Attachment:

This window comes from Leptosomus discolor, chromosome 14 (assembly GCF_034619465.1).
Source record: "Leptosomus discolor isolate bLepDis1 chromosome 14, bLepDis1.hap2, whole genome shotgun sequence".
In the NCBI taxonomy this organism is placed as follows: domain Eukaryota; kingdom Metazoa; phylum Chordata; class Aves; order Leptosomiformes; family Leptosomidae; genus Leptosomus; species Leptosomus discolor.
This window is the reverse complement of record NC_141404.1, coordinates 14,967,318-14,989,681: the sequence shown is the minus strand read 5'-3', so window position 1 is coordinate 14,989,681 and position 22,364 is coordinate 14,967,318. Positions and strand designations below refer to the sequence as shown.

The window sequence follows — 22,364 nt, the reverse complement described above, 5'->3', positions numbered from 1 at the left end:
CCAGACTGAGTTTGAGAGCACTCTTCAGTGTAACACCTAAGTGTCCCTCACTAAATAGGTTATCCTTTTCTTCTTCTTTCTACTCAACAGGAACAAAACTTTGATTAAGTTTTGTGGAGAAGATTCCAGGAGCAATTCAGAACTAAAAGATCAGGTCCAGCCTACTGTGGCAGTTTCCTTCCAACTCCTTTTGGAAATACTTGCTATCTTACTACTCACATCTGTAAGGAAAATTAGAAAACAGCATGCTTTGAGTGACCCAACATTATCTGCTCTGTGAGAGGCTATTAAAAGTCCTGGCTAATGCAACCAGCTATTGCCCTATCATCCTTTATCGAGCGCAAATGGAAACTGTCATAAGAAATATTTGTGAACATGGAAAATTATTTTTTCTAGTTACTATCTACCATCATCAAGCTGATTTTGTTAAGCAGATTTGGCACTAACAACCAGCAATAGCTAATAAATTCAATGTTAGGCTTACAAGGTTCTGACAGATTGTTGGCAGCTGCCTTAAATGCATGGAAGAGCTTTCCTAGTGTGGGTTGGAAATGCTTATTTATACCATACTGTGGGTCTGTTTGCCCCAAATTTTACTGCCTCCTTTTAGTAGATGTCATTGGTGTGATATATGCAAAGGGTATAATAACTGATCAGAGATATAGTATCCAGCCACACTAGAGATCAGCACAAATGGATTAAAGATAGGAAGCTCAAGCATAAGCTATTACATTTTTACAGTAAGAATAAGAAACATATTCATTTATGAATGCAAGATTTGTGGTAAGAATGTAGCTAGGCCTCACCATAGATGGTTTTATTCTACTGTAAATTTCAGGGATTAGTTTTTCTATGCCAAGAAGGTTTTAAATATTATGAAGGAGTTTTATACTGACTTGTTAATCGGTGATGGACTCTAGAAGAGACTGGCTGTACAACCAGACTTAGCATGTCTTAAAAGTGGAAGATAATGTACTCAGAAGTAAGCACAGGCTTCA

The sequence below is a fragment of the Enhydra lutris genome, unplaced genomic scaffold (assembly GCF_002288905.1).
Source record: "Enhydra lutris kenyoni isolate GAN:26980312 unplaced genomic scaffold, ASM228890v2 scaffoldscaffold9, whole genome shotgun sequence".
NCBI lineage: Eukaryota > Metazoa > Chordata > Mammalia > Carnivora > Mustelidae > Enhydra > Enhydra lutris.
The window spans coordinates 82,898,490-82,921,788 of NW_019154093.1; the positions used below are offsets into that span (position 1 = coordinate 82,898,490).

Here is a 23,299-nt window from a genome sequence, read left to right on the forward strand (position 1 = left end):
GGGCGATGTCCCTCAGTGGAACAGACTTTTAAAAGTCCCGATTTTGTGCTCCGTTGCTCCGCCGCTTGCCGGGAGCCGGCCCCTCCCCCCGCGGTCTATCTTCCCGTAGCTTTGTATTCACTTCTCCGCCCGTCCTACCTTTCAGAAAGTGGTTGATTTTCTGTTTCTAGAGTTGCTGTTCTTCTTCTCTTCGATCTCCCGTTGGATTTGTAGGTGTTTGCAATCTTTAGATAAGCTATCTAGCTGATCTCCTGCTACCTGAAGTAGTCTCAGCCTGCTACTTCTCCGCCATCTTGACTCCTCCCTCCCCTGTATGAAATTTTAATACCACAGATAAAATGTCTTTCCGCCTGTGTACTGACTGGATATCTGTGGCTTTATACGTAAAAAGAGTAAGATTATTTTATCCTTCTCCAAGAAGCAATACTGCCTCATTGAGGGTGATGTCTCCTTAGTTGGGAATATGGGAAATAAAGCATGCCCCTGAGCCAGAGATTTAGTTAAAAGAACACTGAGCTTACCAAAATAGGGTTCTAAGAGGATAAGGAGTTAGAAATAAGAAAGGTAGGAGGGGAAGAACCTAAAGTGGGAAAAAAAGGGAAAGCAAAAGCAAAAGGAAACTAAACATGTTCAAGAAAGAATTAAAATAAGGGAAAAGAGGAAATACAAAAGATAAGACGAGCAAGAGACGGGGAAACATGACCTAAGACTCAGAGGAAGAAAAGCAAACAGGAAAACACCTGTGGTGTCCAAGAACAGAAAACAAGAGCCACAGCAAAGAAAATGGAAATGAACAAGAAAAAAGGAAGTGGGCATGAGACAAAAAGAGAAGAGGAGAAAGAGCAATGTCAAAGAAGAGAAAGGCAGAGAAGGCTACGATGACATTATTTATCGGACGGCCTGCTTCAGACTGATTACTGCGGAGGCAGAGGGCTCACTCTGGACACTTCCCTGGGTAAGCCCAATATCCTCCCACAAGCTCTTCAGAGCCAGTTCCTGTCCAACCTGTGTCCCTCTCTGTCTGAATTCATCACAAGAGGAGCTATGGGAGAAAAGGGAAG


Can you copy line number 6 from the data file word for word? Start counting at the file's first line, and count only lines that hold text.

CCAGACTGAGTTTGAGAGCACTCTTCAGTGTAACACCTAAGTGTCCCTCACTAAATAGGTTATCCTTTTCTTCTTCTTTCTACTCAACAGGAACAAAACTTTGATTAAGTTTTGTGGAGAAGATTCCAGGAGCAATTCAGAACTAAAAGATCAGGTCCAGCCTACTGTGGCAGTTTCCTTCCAACTCCTTTTGGAAATACTTGCTATCTTACTACTCACATCTGTAAGGAAAATTAGAAAACAGCATGCTTTGAGTGACCCAACATTATCTGCTCTGTGAGAGGCTATTAAAAGTCCTGGCTAATGCAACCAGCTATTGCCCTATCATCCTTTATCGAGCGCAAATGGAAACTGTCATAAGAAATATTTGTGAACATGGAAAATTATTTTTTCTAGTTACTATCTACCATCATCAAGCTGATTTTGTTAAGCAGATTTGGCACTAACAACCAGCAATAGCTAATAAATTCAATGTTAGGCTTACAAGGTTCTGACAGATTGTTGGCAGCTGCCTTAAATGCATGGAAGAGCTTTCCTAGTGTGGGTTGGAAATGCTTATTTATACCATACTGTGGGTCTGTTTGCCCCAAATTTTACTGCCTCCTTTTAGTAGATGTCATTGGTGTGATATATGCAAAGGGTATAATAACTGATCAGAGATATAGTATCCAGCCACACTAGAGATCAGCACAAATGGATTAAAGATAGGAAGCTCAAGCATAAGCTATTACATTTTTACAGTAAGAATAAGAAACATATTCATTTATGAATGCAAGATTTGTGGTAAGAATGTAGCTAGGCCTCACCATAGATGGTTTTATTCTACTGTAAATTTCAGGGATTAGTTTTTCTATGCCAAGAAGGTTTTAAATATTATGAAGGAGTTTTATACTGACTTGTTAATCGGTGATGGACTCTAGAAGAGACTGGCTGTACAACCAGACTTAGCATGTCTTAAAAGTGGAAGATAATGTACTCAGAAGTAAGCACAGGCTTCA